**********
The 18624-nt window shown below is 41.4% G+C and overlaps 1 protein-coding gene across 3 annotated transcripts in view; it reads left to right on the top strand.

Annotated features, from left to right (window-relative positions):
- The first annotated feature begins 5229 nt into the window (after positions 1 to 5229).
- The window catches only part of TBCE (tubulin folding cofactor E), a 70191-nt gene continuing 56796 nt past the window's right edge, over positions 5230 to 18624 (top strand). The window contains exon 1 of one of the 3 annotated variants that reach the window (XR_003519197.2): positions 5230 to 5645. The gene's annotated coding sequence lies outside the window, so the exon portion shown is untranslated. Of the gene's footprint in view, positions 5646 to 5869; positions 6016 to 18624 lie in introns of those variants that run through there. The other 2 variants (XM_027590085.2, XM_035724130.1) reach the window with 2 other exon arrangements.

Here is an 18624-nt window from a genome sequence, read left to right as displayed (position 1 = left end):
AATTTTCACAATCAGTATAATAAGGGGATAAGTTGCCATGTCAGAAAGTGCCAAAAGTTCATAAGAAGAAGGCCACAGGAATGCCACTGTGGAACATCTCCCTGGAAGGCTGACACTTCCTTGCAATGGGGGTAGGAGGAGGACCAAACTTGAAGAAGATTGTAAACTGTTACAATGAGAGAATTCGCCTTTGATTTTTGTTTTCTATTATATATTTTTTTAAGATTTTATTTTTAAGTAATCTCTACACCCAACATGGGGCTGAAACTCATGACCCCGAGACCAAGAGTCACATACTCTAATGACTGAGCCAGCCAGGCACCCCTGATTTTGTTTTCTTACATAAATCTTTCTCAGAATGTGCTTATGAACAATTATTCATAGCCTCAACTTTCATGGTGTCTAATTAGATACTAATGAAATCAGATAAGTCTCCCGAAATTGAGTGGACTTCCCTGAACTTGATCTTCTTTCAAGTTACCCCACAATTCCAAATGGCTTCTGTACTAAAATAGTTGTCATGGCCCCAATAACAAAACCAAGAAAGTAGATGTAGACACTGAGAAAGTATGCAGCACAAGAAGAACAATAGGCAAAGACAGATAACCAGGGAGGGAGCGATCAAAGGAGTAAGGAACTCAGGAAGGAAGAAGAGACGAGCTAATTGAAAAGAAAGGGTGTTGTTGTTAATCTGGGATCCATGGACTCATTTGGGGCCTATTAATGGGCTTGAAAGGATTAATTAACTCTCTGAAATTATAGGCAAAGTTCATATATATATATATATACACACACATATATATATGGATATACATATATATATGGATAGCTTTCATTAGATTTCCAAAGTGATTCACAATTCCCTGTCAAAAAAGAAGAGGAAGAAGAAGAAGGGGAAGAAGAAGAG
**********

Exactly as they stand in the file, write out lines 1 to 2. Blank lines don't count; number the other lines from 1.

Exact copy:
The 18624-nt window shown below is 41.4% G+C and overlaps 1 protein-coding gene across 3 annotated transcripts in view; it reads left to right on the top strand.

Annotated features, from left to right (window-relative positions):